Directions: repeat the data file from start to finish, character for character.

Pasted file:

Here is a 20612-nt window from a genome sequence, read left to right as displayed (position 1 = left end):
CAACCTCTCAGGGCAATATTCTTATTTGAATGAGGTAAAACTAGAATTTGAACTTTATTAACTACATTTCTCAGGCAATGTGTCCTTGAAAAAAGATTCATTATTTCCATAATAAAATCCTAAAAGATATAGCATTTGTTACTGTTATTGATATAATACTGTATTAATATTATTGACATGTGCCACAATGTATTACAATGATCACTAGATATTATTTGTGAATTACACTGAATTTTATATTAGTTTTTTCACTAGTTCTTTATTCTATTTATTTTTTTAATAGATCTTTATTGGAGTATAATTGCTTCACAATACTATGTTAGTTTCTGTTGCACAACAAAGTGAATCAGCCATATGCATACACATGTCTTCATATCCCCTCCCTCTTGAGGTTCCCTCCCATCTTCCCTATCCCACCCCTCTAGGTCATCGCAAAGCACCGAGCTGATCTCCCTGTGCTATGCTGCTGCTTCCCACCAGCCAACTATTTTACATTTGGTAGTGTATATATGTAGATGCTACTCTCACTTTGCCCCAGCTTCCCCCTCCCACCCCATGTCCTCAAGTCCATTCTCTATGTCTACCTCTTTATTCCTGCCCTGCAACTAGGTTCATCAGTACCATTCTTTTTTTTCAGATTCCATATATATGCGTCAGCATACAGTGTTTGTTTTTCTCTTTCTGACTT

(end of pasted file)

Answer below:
Here is a 20612-nt window from a genome sequence, read left to right as displayed (position 1 = left end):
CAACCTCTCAGGGCAATATTCTTATTTGAATGAGGTAAAACTAGAATTTGAACTTTATTAACTACATTTCTCAGGCAATGTGTCCTTGAAAAAAGATTCATTATTTCCATAATAAAATCCTAAAAGATATAGCATTTGTTACTGTTATTGATATAATACTGTATTAATATTATTGACATGTGCCACAATGTATTACAATGATCACTAGATATTATTTGTGAATTACACTGAATTTTATATTAGTTTTTTCACTAGTTCTTTATTCTATTTATTTTTTTAATAGATCTTTATTGGAGTATAATTGCTTCACAATACTATGTTAGTTTCTGTTGCACAACAAAGTGAATCAGCCATATGCATACACATGTCTTCATATCCCCTCCCTCTTGAGGTTCCCTCCCATCTTCCCTATCCCACCCCTCTAGGTCATCGCAAAGCACCGAGCTGATCTCCCTGTGCTATGCTGCTGCTTCCCACCAGCCAACTATTTTACATTTGGTAGTGTATATATGTAGATGCTACTCTCACTTTGCCCCAGCTTCCCCCTCCCACCCCATGTCCTCAAGTCCATTCTCTATGTCTACCTCTTTATTCCTGCCCTGCAACTAGGTTCATCAGTACCATTCTTTTTTTTCAGATTCCATATATATGCGTCAGCATACAGTGTTTGTTTTTCTCTTTCTGACTT